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Bundy run

3 April 2016

Photo credit: Shairon Paterson

By Bill Simpson

Lyn's amazing hotel ministry

Lyn Harley was only four when her mother walked out on her, a six-year-old brother and their father. They were difficult days in Australia; probably the most difficult the country has ever endured.

It was 1941. Australia was still coming out of a decade-long financial depression remembered as the Great Depression. Jobs were hard to find. Poverty was rampant.

And Australia was at war, first sending forces to support Great Britain’s fight against the Adolf Hitler-inspired German Nazis spread across Europe and then defending itself from invasion by the Japanese.

In one sense, Australians, especially those living in remote bush, were spared from hearing the horrors of a war that was to take more than 27,000 Australian lives, although many “boys from the bush” were among the dead.

But the effects on the economy – still struggling from the depression – continued to take its heavy toll on family survival.

Lyn Harley’s family was battling to make a living in a little rural village called Jilliby, near Wyong, on the NSW Central Coast. One day, her mother left home and didn’t come back. Lyn still doesn’t know why. She has not seen her mother since that day.

Her father was a timber cutter, working away from home for long periods in the forests. He couldn’t look after Lyn and her brother.
The children were placed in care at a home at Tuggerah, 11km away. There were five other children in care at the home, at the time.
“It was sad at first without Mum and Dad,” Lyn tells Pipeline.

But the lady who looked after us was the best mother anyone could have. She was beautiful; so nice to me.

“She was from The Salvation Army. That was something that I always remembered. Even as a child I wanted to be like her.”

Lyn and her brother returned to live with their father when she was 10. He had a new wife, who Lyn recalls as “very nice, too,” and a large dairy farm with 80 cows requiring milking twice a day.

Her new mother came with twin sons and a daughter. “We never referred to them as half- or step-brothers and sister. They were always our brothers and sister,” Lyn says.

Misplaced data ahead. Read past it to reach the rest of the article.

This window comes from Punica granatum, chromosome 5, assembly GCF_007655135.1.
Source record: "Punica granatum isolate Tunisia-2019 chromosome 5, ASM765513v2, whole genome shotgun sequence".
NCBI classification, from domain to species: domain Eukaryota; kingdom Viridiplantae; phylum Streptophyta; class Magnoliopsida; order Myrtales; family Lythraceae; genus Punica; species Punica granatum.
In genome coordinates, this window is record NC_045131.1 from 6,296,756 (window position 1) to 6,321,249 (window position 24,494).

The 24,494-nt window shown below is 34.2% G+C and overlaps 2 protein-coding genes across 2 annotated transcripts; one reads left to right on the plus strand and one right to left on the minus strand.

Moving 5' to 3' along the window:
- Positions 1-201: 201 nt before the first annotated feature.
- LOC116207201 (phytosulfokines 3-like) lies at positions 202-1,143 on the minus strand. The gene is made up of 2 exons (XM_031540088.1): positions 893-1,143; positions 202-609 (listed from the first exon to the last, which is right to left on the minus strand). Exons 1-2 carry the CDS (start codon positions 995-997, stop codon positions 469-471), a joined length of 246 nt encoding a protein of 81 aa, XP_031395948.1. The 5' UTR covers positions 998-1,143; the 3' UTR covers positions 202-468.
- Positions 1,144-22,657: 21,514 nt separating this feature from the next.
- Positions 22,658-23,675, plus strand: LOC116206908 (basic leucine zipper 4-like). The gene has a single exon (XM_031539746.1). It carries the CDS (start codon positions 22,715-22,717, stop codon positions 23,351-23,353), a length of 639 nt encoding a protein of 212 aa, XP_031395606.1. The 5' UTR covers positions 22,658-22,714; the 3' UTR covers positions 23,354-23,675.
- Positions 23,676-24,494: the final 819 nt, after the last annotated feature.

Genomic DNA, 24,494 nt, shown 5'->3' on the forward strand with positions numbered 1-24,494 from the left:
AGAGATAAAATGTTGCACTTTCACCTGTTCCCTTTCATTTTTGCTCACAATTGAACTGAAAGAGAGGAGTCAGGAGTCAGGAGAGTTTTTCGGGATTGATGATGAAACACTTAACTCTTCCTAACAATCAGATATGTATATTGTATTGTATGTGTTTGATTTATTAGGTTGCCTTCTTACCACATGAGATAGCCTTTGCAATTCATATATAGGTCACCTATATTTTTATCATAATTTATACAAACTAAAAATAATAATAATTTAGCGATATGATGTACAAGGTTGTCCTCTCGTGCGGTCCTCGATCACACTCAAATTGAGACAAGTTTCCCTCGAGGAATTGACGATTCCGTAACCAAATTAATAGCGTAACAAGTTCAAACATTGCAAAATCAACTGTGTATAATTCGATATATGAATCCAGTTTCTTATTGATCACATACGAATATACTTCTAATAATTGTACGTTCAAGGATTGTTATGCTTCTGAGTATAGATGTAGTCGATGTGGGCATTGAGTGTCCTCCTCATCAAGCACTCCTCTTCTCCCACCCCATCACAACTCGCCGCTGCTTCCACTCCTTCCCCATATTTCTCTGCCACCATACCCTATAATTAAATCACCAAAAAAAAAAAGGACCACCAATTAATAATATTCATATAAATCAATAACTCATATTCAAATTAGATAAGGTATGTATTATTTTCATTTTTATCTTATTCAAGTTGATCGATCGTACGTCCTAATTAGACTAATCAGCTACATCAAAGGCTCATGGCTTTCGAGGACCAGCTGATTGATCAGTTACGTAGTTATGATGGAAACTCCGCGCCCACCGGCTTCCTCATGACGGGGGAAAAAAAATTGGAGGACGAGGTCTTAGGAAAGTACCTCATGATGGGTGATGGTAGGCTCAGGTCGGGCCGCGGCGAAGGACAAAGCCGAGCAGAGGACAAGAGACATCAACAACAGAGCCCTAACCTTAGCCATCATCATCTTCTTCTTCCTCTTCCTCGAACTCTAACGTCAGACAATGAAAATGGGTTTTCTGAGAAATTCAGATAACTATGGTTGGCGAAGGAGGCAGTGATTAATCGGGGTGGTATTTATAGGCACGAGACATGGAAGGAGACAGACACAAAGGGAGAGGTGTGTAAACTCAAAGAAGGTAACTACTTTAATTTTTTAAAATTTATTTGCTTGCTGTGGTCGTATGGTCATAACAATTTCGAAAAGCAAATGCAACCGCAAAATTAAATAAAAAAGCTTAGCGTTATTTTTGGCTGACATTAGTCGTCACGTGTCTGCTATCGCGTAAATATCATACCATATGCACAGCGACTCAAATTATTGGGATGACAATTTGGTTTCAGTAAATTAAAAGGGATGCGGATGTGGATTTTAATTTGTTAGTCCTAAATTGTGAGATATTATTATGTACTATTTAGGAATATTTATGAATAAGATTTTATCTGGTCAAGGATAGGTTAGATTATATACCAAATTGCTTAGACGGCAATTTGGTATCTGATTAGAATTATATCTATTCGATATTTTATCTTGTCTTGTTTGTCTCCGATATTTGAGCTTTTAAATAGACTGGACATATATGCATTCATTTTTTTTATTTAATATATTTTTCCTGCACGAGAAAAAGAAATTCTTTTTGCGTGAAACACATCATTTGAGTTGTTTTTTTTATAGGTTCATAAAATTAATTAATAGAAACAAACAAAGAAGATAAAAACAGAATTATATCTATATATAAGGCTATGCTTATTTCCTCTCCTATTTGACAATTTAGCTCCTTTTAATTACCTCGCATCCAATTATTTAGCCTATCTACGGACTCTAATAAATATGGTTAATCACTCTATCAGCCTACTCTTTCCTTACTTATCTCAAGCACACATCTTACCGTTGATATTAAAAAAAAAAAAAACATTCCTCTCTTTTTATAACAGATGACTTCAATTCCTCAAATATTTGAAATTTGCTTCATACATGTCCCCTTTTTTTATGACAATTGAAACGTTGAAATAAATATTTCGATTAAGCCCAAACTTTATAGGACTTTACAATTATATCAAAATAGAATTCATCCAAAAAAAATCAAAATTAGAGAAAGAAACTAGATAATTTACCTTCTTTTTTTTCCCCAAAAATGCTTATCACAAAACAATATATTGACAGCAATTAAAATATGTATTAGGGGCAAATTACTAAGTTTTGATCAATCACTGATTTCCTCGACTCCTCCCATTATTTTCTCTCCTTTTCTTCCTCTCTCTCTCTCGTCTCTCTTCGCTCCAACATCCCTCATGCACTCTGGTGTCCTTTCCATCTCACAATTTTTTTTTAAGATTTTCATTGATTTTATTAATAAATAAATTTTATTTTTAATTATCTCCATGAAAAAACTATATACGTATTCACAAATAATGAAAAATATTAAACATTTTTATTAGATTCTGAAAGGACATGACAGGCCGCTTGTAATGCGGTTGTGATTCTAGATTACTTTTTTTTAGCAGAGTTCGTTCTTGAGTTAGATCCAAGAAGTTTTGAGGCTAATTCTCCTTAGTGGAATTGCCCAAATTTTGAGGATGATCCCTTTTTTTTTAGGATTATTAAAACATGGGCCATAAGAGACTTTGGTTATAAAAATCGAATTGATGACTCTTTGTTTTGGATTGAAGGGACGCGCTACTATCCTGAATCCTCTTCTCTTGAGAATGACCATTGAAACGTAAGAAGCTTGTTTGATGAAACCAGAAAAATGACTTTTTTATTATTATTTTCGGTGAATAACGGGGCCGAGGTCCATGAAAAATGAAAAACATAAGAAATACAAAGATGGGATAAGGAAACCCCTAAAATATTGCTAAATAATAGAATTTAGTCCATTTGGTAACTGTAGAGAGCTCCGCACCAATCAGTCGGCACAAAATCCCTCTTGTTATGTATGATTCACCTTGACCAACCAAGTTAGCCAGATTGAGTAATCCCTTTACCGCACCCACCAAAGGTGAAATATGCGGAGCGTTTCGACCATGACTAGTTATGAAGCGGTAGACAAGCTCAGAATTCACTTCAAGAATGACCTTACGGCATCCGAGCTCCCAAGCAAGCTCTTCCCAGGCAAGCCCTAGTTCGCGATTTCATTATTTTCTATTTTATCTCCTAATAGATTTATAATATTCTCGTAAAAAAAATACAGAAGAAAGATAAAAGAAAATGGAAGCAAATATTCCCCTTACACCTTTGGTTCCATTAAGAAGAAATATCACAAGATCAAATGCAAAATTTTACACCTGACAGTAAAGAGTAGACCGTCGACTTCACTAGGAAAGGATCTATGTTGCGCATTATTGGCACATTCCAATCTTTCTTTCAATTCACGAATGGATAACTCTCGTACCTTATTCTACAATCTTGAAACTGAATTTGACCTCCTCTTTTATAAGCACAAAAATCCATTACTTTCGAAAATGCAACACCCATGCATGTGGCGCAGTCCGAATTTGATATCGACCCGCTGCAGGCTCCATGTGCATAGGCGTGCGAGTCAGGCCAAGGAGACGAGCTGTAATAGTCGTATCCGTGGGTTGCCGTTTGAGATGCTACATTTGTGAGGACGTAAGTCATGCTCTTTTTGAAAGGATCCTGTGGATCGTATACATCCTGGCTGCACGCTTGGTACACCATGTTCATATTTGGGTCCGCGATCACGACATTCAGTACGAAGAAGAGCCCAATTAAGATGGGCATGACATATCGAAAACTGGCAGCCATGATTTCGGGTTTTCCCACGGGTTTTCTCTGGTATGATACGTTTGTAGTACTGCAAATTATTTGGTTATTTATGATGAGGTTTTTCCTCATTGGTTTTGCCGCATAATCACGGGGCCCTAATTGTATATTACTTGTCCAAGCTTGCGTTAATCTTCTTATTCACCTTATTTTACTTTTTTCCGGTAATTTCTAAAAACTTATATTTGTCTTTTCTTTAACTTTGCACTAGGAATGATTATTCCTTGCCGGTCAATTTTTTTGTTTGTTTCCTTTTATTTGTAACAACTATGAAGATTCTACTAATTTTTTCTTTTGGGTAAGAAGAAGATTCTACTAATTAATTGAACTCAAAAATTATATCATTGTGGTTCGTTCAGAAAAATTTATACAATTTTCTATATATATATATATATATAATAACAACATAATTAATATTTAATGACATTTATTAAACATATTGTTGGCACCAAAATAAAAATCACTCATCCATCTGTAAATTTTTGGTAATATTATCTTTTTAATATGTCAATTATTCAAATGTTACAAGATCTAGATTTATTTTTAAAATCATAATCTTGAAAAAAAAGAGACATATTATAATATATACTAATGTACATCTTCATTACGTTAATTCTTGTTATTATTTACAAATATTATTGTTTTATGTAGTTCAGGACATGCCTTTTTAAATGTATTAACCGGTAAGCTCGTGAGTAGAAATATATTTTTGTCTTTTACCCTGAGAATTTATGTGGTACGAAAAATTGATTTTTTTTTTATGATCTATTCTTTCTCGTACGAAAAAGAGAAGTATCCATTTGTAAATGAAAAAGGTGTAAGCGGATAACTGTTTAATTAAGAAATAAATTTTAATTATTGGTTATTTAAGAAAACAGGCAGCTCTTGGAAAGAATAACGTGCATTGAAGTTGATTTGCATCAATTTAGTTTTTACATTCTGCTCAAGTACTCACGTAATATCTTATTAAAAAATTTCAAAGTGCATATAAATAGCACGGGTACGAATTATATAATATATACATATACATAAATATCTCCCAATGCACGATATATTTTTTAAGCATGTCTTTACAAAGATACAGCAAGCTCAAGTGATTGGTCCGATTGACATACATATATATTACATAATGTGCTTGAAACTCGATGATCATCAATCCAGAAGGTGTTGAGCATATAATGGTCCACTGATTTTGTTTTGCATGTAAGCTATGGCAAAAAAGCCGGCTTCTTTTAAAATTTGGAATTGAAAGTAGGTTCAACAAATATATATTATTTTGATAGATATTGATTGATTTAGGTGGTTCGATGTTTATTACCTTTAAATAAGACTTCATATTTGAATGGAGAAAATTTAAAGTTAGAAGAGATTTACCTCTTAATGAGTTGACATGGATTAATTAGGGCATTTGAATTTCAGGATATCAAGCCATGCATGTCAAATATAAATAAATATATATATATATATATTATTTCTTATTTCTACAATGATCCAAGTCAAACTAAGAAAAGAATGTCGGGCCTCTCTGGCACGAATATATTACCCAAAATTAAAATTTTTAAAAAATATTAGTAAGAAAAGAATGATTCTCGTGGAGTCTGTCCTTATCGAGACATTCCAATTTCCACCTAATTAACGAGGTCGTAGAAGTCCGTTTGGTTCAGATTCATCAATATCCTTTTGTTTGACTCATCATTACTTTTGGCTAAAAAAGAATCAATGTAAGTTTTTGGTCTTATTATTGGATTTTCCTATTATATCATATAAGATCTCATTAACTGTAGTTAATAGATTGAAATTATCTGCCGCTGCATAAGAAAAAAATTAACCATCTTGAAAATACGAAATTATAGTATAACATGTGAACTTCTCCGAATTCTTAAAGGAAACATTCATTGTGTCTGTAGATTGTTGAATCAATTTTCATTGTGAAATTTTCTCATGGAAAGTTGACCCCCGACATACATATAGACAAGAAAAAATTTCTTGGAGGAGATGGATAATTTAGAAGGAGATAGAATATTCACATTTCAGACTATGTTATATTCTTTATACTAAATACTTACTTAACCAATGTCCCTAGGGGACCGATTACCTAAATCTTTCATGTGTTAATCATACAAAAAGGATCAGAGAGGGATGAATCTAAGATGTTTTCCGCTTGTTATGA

Life was happy on the dairy farm with a “full” family again.

Giving back

At 17, Lyn left the farm for the big city life in Sydney in search of a job. She stayed with an aunty and found a job quickly in a laundry.

Within three years she discovered the love of her life, Richard Harley. They were married a few years later. Seven children and years of hands-on involvement in the family trucking business followed.

When not having children, Lyn was driving the company’s eight-tonne trucks. The family business had started in Sydney, but over the following years moved to Victoria, then northern NSW and Queensland.

Lyn and her husband eventually settled in Bundaberg.

Richard (also known to friends as Alan) died 15 years ago.

Lyn retired on their 15-hectare farm at Gin Gin, 57km out of Bundaberg. In addition to her seven children, she has 19 grandchildren and 18 great-grandchildren. She is now 78.

But she has never forgotten The Salvation Army lady who was kind to her when she most needed a mother.

Thirty-eight years after leaving the lady’s home, Lyn found herself living in Forster, just across the river from Tuncurry – and her interrupted childhood.

She went looking for this special lady. She found her in Wyong. “She was in the Home League then, I think. I just remember her telling me that she looked after me when Mum left. Her name was Mrs Benton. That’s all I remember about her name."

Lyn linked with The Salvation Army in Forster. “The Lord told me it was my time to give back.” She became a soldier in 1982.

Lord's work

Lyn and Richard moved to Bundaberg in 1997 and Lyn transferred to the local Salvation Army corps.

“I was looking for something special to do. I had always had a soft spot for The Salvation Army because of the way my brother and I were looked after when we needed ‘a mum’,” Lyn says.

That “something special” is an amazing hotel/club ministry and the desire to help people no matter what.

Although Lyn lives 57km from Bundaberg, she drives into town every Friday afternoon to visit 17 hotels and clubs dressed in her Salvation Army uniform.

She hands out Salvation Army publications, accepts donations and talks to anybody who wants to talk to her.

“You find a lot of wonderful people in the clubs and pubs. Most are just friendly people. Others may be down and out and need some help. Others just need a shoulder to cry on. I just show them compassion. You never know when you might need a shoulder yourself, do you!”

She boasts that she is the only Salvation Army woman in Bundaberg who still wears the uniform hat – white in summer and navy in winter.

“I don’t wear the hat to the Sunday meetings,” she says. “I wear it to the pubs and clubs because the boys [patrons] say I am not in full uniform if I am not wearing my hat. So, I do it for them.

“The boys worry that I drive 57km back home at night by myself. I tell them that I have my silent partner [the Lord] with me.”
Lyn also visits two nursing homes a week and collects for three days every year at the Bundaberg Show. She also drives people to hospital.

It is estimated that she has raised more than $500,000 for The Salvation Army in the past 17 years.

“It’s not the money that interests me, although it does come in handy for The Salvation Army,” she says.

Being in The Salvation Army gives me peace of mind. It helps me in my relationship with the Lord. And it allows me to give back for what I have been given.

“I’m busy. People say I am hard to catch. Well, that’s all right. What’s got to be done has got to be done – and joyfully. I’m very happy.”


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